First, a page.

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Review: ‘Final Fantasy XVI’ offers rich fantasy alongside deep character development

‘Final Fantasy XVI’ has been marketed as being accessible to anyone who has not played any of the previous 15 games. (Supplied)
‘Final Fantasy XVI’ has been marketed as being accessible to anyone who has not played any of the previous 15 games. (Supplied)
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16 Jul 2023 06:07:48 GMT9
16 Jul 2023 06:07:48 GMT9

James Denselow

LONDON: The “Final Fantasy” series is a renowned franchise of role-playing video games. Spanning over three decades, it has captivated players with its deep stories, memorable characters, and innovative gameplay mechanics.

Each installment presents a unique world filled with magic, technology and adventures. Players embark on quests, battle formidable foes, and unravel complex narratives interwoven with themes of friendship, love, and the struggle between good and evil.  

With its rich lore, breathtaking visuals, and captivating soundtracks, “Final Fantasy” has become a cultural phenomenon, enchanting millions of fans worldwide and cementing its place as one of the most influential and beloved game series in history.

“Final Fantasy XVI” has been marketed explicitly as being accessible to anyone who has not played any of the previous 15 games.

Although the game has a leveling-up system, it is more character action than a classic role-playing game. Indeed, despite having over 50 hours of story, the depth and quality of its yore are impressive and accessible right from the start of the game.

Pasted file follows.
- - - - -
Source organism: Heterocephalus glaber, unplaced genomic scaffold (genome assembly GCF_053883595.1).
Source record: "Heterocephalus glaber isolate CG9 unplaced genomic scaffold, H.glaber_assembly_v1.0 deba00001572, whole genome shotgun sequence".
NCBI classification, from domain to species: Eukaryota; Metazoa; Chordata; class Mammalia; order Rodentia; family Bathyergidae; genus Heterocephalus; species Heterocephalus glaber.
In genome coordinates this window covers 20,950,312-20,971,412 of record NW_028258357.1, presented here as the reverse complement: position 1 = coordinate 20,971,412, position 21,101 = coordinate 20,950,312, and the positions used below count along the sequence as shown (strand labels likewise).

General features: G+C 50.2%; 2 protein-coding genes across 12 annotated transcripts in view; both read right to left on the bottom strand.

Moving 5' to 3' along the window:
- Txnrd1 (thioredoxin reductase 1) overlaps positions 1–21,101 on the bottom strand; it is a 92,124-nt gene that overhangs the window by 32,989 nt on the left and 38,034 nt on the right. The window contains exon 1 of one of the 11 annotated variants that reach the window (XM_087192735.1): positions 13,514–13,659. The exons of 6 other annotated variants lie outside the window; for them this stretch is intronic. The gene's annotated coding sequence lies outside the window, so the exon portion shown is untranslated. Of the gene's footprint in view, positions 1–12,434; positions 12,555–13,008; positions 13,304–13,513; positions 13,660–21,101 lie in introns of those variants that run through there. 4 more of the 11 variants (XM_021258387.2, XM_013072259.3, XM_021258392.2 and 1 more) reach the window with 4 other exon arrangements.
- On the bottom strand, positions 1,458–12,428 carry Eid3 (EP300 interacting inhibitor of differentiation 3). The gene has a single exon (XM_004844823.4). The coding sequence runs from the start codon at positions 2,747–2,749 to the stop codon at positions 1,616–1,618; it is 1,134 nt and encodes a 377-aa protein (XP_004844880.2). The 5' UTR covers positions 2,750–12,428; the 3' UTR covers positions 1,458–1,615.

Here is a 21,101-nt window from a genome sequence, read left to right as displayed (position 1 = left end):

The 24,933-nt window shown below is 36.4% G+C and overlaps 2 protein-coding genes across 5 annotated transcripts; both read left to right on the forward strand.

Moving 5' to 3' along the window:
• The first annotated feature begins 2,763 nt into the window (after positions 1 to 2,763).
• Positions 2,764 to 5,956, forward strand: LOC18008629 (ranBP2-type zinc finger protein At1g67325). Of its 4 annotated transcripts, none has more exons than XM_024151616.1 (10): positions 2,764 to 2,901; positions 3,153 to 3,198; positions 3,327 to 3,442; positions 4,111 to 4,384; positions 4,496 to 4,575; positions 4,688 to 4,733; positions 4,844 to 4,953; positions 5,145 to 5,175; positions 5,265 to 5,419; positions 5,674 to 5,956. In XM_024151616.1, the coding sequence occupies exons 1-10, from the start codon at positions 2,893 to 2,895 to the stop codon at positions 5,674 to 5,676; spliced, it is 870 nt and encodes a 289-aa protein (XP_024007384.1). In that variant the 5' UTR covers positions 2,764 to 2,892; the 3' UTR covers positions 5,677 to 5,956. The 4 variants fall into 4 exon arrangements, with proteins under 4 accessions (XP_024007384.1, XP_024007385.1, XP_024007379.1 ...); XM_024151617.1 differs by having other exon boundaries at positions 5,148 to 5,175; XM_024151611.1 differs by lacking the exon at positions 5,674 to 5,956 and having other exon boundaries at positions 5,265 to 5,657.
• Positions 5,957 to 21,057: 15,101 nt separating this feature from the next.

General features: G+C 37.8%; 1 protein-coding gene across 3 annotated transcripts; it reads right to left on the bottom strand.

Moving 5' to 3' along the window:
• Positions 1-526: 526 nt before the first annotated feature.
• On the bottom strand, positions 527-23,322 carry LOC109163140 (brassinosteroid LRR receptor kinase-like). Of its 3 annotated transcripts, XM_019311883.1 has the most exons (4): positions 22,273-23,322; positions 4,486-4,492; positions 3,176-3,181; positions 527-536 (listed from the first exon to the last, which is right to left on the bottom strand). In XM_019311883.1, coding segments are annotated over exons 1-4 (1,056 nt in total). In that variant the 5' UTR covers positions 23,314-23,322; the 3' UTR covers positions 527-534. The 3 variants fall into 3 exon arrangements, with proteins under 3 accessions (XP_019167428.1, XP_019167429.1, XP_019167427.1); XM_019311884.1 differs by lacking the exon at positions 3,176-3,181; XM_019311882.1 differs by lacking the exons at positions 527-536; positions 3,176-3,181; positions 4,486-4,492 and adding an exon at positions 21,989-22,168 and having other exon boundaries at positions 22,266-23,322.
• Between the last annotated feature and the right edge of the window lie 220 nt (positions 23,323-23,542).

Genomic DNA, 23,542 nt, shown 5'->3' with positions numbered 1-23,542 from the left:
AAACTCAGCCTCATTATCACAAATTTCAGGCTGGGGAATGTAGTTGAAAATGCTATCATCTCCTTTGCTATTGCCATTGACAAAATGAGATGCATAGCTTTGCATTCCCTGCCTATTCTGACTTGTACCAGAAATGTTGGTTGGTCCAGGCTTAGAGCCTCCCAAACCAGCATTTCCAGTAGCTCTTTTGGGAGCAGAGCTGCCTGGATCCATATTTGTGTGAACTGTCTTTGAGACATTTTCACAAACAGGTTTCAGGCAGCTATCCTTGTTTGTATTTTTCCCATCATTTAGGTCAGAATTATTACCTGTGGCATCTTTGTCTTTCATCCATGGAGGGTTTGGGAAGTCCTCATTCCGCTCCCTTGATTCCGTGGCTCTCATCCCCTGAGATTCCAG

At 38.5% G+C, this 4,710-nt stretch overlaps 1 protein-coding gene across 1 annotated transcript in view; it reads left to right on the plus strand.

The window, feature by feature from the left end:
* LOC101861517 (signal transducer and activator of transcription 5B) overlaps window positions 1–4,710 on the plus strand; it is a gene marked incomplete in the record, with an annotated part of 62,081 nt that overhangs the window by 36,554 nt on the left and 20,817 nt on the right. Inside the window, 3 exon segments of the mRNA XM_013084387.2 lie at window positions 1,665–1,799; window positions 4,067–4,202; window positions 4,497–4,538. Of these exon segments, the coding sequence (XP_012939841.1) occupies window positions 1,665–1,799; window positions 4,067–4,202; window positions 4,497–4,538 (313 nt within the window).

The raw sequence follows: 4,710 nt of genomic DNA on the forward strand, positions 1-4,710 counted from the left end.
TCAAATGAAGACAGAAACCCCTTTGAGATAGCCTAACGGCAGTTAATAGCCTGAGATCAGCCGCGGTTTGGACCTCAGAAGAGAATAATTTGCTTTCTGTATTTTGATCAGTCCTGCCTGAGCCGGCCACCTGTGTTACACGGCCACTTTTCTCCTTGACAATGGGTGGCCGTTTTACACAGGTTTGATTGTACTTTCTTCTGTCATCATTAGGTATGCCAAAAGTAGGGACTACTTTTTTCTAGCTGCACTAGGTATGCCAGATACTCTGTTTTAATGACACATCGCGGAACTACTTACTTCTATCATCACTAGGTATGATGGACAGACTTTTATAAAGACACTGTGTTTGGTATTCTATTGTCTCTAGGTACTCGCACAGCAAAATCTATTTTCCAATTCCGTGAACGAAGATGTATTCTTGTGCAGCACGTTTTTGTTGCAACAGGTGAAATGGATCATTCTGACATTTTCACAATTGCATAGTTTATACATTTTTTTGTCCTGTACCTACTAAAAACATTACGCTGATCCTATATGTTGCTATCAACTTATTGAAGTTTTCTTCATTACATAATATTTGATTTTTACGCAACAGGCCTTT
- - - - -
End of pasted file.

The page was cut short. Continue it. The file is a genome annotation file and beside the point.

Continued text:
The world of Valisthea will seem familiar to fans of “Lord of the Rings” and “Game of Thrones.” It is full of foul-mouthed soldiers, societal injustice, and ever-present violence. It is a lot to take in. However, the introduction of the function of “active time lore” — where you can access an encyclopedia of knowledge in the game — allows players to learn more about decades of history across five kingdoms in a digestible manner.

This is not a particularly open or interactive world compared to the new “Zelda” game or other peers, but it is visually impressive and distinct in its character.  

Within this realist fantasy is the story of the central protagonist — the surprisingly named Clive. It begins with him as a teenager responsible for looking after his younger brother who is a “dominant” able to transform into a titan-like creature. These powerful monsters, called Eikons, are a unique feature of the game in both their playability and scale, which are accessible and memorable.

The game’s dramatic soundtrack and pacing make for a thrilling balance between showing and playing.  

Combat is reflex-driven and a test of timing, combinations and taking advantage of key moments, such as an opponent staggering, cinematic opportunities for a key defense or a killer blow. Weapons and spells are the central assets along with jumping and sprint-like attacks toward enemies.

Non-playable characters help at points around the periphery of fights, but your key ally is your dog, Torgal, whom you raised as a puppy and who can be directed in battles. However, while the early battles are bombastic and exciting, the combination of enemies with copious health bars and the sheer length of the game can make it feel somewhat repetitive.

Thankfully, the power of the storyline keeps players engaged beyond the frequent fights and the reward is a genuine connection with characters who have a complexity that is allowed to flourish by the depth of the world they have built for them.

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